In order for the massive amount of mainstream scientific evidence for the great age of the universe (13.73 billion years) and earth (4.54 billion years) to be rejected, the accepted beliefs about the behavior of light must be called into question. I encourage readers to investigate the issue for themselves. There are thousands of resources on this topic in the literature of science. Theologians weigh in on the question with their support for one view or another.
Mainstream science discoveries of the past century support a universe of enormous age based largely on our knowledge of distances in the universe and our knowledge of the speed of light. Elapsed time (the age of the universe) is calculated by a simple formula: time = distance divided by speed. The distance to the farthest object in the universe divided by the speed of light gives us the age of the universe. Hundreds of independent discoveries affirm the findings. Scientists recognize the Big Bang event as the beginning of the time, space, matter, and energy of our universe.
Interestingly, there is disagreement on neither the size of the universe nor the speed of light. Both young earth and old earth scienstists agree on these issues. Instead, what is in question is how light behaved in the past under circumstances which may have differed, and whether what we think we observe today is really true. Stated another way, if light behaves differently now, or if something acts to distort our perception of light's behavior, our calculated time frames for the age of the universe may be in error, perhaps enormously in error.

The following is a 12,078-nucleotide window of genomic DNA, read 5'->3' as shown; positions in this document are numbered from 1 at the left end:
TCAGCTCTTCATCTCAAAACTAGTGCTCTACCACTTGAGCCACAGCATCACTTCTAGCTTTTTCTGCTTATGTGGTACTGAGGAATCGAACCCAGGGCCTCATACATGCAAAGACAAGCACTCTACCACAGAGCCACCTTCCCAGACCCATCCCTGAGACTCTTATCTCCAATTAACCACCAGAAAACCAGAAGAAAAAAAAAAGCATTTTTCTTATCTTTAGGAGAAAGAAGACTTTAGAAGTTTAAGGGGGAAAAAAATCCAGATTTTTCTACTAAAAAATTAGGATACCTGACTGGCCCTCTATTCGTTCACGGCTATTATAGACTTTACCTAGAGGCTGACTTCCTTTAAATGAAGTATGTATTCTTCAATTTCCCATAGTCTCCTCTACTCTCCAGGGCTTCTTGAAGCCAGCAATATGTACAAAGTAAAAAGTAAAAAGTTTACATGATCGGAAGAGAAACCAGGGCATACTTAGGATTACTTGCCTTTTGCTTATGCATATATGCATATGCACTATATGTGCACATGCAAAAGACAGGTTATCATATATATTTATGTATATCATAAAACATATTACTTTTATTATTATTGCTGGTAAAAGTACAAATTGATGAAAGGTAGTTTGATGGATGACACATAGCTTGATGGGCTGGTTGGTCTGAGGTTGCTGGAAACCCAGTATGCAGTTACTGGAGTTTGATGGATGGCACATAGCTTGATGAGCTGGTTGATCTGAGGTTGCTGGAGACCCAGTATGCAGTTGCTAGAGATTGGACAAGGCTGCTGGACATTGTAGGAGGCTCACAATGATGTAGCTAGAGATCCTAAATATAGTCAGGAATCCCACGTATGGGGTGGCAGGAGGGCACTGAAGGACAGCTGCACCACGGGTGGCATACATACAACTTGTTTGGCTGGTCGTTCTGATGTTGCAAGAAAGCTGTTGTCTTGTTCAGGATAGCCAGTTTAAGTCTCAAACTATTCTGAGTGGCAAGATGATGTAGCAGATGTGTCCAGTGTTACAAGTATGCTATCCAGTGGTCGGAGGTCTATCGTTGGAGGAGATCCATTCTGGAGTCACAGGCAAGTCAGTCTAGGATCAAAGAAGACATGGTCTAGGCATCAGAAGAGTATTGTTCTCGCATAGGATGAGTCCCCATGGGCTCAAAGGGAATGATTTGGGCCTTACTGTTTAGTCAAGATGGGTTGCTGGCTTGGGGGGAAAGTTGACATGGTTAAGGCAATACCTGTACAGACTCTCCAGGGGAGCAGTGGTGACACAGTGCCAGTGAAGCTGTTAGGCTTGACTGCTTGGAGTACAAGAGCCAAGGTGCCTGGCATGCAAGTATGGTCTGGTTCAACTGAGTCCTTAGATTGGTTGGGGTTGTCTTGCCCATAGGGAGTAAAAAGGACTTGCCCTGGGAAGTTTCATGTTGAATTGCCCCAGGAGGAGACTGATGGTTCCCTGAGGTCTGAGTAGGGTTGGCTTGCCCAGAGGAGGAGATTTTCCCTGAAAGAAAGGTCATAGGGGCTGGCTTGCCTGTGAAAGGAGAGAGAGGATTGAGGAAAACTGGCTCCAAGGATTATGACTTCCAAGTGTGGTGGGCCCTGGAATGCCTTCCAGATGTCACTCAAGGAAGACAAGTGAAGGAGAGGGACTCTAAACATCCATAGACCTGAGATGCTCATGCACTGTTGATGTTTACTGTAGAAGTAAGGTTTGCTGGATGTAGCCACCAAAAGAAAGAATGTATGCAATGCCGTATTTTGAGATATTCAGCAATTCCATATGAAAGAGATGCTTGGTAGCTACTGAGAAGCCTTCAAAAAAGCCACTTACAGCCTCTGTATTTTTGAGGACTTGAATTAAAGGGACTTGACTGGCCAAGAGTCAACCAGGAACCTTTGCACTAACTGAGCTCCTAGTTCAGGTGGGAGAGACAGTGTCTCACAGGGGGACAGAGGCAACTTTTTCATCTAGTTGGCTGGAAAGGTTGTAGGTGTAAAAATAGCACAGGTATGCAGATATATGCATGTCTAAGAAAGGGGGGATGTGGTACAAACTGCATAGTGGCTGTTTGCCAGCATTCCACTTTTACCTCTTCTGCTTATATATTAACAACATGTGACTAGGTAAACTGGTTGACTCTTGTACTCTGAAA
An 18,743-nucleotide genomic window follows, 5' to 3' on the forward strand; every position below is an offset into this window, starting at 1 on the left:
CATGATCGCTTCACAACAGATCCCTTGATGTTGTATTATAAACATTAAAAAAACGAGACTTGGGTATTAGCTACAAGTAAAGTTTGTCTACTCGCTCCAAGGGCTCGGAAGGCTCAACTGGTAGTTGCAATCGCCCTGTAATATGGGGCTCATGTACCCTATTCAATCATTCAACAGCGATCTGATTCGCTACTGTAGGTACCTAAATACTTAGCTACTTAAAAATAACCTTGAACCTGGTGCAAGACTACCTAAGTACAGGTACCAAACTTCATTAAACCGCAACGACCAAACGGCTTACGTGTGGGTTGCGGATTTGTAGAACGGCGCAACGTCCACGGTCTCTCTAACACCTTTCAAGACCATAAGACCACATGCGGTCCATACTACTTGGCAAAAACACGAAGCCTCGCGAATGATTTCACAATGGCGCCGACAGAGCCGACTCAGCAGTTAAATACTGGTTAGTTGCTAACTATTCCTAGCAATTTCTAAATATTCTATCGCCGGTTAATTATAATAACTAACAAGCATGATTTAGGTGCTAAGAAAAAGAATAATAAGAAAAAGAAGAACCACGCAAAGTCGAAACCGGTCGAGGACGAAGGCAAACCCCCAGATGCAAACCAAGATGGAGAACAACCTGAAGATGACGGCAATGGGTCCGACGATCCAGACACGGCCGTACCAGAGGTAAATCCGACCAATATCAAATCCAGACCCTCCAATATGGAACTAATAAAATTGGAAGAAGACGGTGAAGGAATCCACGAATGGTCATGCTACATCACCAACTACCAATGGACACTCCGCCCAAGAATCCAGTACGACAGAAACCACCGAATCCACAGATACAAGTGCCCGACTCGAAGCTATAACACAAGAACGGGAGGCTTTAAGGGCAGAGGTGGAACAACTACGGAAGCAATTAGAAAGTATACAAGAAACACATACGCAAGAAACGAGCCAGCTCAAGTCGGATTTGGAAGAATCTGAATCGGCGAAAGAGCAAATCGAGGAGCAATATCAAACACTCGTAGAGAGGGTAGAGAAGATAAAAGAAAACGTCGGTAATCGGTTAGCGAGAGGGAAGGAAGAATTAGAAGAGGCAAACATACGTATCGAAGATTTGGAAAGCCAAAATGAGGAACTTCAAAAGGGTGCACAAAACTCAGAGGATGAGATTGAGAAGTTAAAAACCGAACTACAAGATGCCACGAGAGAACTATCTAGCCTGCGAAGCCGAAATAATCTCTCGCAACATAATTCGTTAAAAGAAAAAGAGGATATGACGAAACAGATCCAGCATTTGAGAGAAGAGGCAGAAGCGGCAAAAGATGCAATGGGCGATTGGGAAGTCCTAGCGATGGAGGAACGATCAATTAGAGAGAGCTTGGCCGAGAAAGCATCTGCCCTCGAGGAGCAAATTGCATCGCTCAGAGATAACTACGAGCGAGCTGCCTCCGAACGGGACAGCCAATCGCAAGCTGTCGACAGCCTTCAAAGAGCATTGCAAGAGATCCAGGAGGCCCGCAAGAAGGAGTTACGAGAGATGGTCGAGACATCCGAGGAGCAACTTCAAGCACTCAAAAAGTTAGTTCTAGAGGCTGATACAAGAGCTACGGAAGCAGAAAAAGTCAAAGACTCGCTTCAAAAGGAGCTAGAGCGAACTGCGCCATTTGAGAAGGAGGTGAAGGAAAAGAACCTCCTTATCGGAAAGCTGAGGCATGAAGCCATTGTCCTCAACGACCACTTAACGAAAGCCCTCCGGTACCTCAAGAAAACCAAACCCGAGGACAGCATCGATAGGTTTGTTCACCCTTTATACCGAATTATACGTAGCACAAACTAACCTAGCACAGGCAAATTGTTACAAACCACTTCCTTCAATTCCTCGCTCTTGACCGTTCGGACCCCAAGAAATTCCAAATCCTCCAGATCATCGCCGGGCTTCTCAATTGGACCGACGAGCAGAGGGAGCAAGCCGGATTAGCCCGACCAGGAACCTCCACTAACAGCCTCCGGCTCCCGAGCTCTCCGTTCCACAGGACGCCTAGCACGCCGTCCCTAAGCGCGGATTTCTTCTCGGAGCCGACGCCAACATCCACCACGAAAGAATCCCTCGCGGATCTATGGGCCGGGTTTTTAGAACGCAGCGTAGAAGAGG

Many theologians have realized the need for a rigorous adherence to good science as it relates to theological matters. Thomas F. Torrance (1913-2007) wrote, "You are compelled to think by the evidential grounds upon which you work." In Preaching Christ Today: The Gospel and Scientific Thinking, Torrance stated, "I believe God has created the universe in such a way that the invariance of light in its creaturely way is a reflection of his eternal invariance, his changeableness, and his faithfulness. If light were to wobble, the universe would be thrown into complete lawlessness. If God were to wobble, if God were not utterly faithful, the same yesterday, today, and forever, there would be an utterly chaotic state of affairs in space and time."
A serious problem is denial of the reality of what we believe we observe. There are many young earth scientists posing questions casting doubt on an old universe. For example, young earth astronomer Dr. Jason Lisle of Answers in Genesis sees a so-called "horizon problem" he says throws the age issue into doubt. Astronomer Dr. Danny Faulkner of Creation Ministries International admits (young earth) creationists do not have all the answers, but the questions he raises are enough for Faulkner to place himself staunchly in the camp of believers in a 6000-year-old earth. Diverse and overwhelming evidence for an old universe is not persuasive for Lisle and Faulkner. Rather, isolated questions and uncertainties win the day for them.
Sometimes it is desirable to ask, "What if...?" Scientists ask such questions all the time, and well they should. But relentless questioning and reinterpretation of a constant such as the behavior of light may run counter to our quest for knowledge of the truth. We may then be operating outside the insights of the inspired Old Testament prophet Jeremiah (Jer. 33:25) who referred to "God's covenant with day and night, and the fixed laws of heaven and earth." God requires that we examine the weight of evidence and judge accordingly.